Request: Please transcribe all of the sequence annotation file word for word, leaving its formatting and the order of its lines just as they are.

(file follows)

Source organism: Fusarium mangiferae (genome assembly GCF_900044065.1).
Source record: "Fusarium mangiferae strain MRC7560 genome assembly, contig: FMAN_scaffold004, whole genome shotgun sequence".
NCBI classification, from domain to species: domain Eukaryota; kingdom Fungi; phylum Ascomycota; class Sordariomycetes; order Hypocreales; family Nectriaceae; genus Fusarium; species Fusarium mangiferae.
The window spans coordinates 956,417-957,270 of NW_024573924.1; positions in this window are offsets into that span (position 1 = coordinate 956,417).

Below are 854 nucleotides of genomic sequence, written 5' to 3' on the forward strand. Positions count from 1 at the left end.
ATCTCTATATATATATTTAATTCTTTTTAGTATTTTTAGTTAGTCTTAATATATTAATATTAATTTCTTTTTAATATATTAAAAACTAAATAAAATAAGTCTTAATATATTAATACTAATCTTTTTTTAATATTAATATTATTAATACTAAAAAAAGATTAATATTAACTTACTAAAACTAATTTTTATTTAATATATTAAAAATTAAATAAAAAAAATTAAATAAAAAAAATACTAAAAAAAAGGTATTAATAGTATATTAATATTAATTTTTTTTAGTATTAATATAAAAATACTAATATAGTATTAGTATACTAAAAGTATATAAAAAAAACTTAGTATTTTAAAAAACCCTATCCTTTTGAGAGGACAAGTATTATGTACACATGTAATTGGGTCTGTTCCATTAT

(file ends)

Source organism: Fusarium mangiferae (genome assembly GCF_900044065.1).
Source record: "Fusarium mangiferae strain MRC7560 genome assembly, contig: FMAN_scaffold004, whole genome shotgun sequence".
NCBI classification, from domain to species: domain Eukaryota; kingdom Fungi; phylum Ascomycota; class Sordariomycetes; order Hypocreales; family Nectriaceae; genus Fusarium; species Fusarium mangiferae.
The window spans coordinates 956,417-957,270 of NW_024573924.1; positions in this window are offsets into that span (position 1 = coordinate 956,417).

Below are 854 nucleotides of genomic sequence, written 5' to 3' on the forward strand. Positions count from 1 at the left end.
ATCTCTATATATATATTTAATTCTTTTTAGTATTTTTAGTTAGTCTTAATATATTAATATTAATTTCTTTTTAATATATTAAAAACTAAATAAAATAAGTCTTAATATATTAATACTAATCTTTTTTTAATATTAATATTATTAATACTAAAAAAAGATTAATATTAACTTACTAAAACTAATTTTTATTTAATATATTAAAAATTAAATAAAAAAAATTAAATAAAAAAAATACTAAAAAAAAGGTATTAATAGTATATTAATATTAATTTTTTTTAGTATTAATATAAAAATACTAATATAGTATTAGTATACTAAAAGTATATAAAAAAAACTTAGTATTTTAAAAAACCCTATCCTTTTGAGAGGACAAGTATTATGTACACATGTAATTGGGTCTGTTCCATTAT